- Vale Vale Bar & Grill, Bulevar del Príncipe Alfonso von Hohenlohe s/n, edificio Marbella Forum, ☎ +34 663 34 44 44. Breakfast Monday to Saturday. Dinner service from Tuesday till Saturday. Set menu at 19 euros per person. Friendly international personnel. Excellent place for a casual and fun mornings and evenings with your friends.
- Restaurante La Buena Vida, Av. de la Puerta del Mar. Mediterranean food and sushi, to that a large selection of wine and beer available.
- Casa Tua, C/ Ortiz del Molinillo 14. Italian restaurant.
- La Meridiana, 0.1 km N, Cno. la Cruz, ☎ +34 952 776 190. International cuisine, apparently more a place where you arrange events rather than dropping in for dinner. A couple of kilometers west of downtown.
- Santiago, Paseo Marítimo 5 (at the beach promenade), ☎ +34 952 770 078. A good fish restaurant with beautiful decor. from €25.
- Restaurante Marbella Club, Bulevar Principe Alfonso von Hohenlohe. Internationally awarded restaurant of the eponymous upscale hotel.
Most late night action takes place in Puerto Banús, or in one of the clubs along the 7 km road there (ie. west of Marbella). Clubs keep going until the morning and it's not uncommon that they don't even open before 1AM.
- Karaoke #1 (Karaoke №1), Bulevar del Príncipe Alfonso de Hohenlohe s/n, Edificio Marbella Forum, ☎ +34 695 30 00 00.
- La Notte, 0.1 km N - Cno. la Cruz, S/N, ☎ +34 952 777 625.
- Buddha del Sol, Avenida del Mar 3. Night club.
- Circus Cabaret, Plaza de los Olivos. Club and entertainment venue.
- Bar El Estrecho, C/ de San Lázaro 12. Tapas bar.
One of the major tourist centers on Costa del Sol, in and around Marbella you have plenty of accommodation to choose among from simple hostels to luxurious resorts.
- Pensión Aduar, Calle Aduar 7, Old Town, ☎ +34 952 773 578, e-mail: email@example.com. Probably the cheapest beds in Old Town. Also has triples and quads. Single €15, double 25.
- Hostal Paco, Calle Isaac Peral 16 (old town). Shared bathrooms, roof terrace, no breakfast. Bar with pool table. Single €45.
- Albergue Juvenil Inturjoven, Calle Trapiche 2, ☎ +34 952 771 491. Youth hostel
- Linda Marbella Hotel, C/Aucha 21. from €50.
- NH Alanda, Boulevar Ppe. Alfonso Von Hohenlohe, ☎ +34 952 899 600. The hotel contains 199 rooms, a spa, a gym and an outdoor pool. Family location. Rooms from 78.84€.
- OH Marbella Inn, C/ Jacinto Benavente 6, ☎ +34 952 82 54 87, e-mail: firstname.lastname@example.org. Small and well-functioning hotel near the old town, the main shopping drag and Playa Venus. At the outside it looks a bit shabby, but the rooms and the lobby seems to have been refurbished lately. Free Wi-Fi and TV, bathroom, A/C and fridge in the rooms. Rooms also have balconies. double €85, incl. breakfast.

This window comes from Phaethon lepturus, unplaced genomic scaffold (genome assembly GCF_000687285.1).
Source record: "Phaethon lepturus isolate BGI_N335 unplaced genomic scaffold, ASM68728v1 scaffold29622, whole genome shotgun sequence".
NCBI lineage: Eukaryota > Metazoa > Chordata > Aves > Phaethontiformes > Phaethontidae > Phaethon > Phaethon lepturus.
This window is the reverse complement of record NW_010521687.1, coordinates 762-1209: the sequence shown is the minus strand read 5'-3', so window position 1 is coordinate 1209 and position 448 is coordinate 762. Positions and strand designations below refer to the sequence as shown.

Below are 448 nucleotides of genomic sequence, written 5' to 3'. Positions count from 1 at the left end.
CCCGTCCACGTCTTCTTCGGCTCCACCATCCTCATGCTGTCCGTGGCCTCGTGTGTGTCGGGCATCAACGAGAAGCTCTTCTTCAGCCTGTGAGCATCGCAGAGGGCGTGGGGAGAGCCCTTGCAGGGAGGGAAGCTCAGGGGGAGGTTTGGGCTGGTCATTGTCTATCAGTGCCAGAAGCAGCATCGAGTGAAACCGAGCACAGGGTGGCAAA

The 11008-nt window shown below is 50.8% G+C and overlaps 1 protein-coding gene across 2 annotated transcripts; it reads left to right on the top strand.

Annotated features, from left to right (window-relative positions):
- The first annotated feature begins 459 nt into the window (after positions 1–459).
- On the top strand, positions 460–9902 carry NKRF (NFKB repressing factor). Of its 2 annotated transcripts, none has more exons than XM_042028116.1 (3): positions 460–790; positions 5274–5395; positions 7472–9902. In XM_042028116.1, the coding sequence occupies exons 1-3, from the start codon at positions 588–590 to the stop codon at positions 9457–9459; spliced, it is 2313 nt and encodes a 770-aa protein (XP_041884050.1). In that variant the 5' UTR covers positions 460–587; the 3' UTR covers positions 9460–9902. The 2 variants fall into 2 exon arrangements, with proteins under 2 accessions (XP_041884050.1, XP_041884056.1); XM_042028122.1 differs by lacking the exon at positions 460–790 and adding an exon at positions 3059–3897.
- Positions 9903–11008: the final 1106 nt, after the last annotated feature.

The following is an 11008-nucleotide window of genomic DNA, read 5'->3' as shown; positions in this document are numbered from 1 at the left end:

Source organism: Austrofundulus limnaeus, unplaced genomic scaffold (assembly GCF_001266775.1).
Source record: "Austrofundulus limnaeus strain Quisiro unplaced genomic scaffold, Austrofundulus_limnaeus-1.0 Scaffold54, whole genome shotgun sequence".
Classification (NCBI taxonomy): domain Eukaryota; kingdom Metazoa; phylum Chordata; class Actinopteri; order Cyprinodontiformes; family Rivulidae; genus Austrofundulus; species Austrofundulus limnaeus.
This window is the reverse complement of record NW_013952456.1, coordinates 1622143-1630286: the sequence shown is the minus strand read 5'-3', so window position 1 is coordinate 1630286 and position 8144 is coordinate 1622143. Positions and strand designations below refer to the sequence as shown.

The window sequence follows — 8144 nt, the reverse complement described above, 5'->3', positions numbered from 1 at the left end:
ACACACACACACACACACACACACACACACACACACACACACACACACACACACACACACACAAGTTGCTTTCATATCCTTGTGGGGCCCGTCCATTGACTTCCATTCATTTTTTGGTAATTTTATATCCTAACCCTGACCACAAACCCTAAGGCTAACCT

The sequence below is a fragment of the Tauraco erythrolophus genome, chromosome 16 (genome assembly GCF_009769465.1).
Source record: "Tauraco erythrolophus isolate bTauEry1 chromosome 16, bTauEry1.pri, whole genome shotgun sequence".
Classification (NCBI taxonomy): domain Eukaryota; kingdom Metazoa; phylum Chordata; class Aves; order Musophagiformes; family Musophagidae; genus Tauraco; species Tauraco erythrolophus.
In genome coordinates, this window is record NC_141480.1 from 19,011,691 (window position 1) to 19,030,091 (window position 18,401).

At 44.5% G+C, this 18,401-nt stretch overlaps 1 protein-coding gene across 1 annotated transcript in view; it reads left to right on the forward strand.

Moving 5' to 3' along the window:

- Puente Romano Hotel, Bulevar del Príncipe Alfonso von Hohenlohe (at the Golden Mile). from €270.
- Gran Melia Don Pepe, C/ José Meliá, s/n. from €335.
- Guadalmina Beach, Marbella Málaga (12km west of Marbella), ☎ +34 952 12 62 79. The beach has exceptional surroundings including the third-century AD Roman ruins known as Las Bóvedas located within a protected archaeological site. This beach has been blueflagged since 1992.
- Puerto Banús - is the famous yacht marina, lined with popular bars and restaurants, and a veritable posers' paradise. Plenty of late night bars and the odd celebrity are to be found here, but don't forget your wallet, it's not cheap! Some 7 km west along the beach.
- Head up to Refugio de Juanar near Ojen, about 5 km inland. You can hike in the woods and up to the summit of La Concha for great views over the region.
- Other cities and towns on Costa del Sol can easily be visited as a daytrip by bus or rental car. In addition to sights and services you can expect from beach resorts, most also offer interesting architecture dating back to Roman times, museums and typical Andalusian landscapes. Also the picturesque inland town of Ronda can be worth considering.
- If visiting during the winter months, Marbella is a good base to visit the famous Spanish Ski resort of Sierra Nevada, 1.5 hours away by car
- Gibraltar - visit the historical British Colony, climb the famous rock and see the mischievous Barbary Apes. NB You will need your passport as the Spanish Guardia operate a full border control.
- You can actually make a daytrip to Africa. Take an early bus to Algeciras, and one of the frequent fast ferries to Ceuta and head back in the afternoon. On the other hand, Morocco and back is probably not feasible in one day, as it will involve multiple changes of transportation and times at the borders. There are however companies offering day-length tours to Tangier for about €80 per person.
- If you want to make a longer side trip and are interested in history, culture and architecture, why not head to Córdoba, Seville or Granada, accessible by direct bus? Southwards you can explore more of Morocco.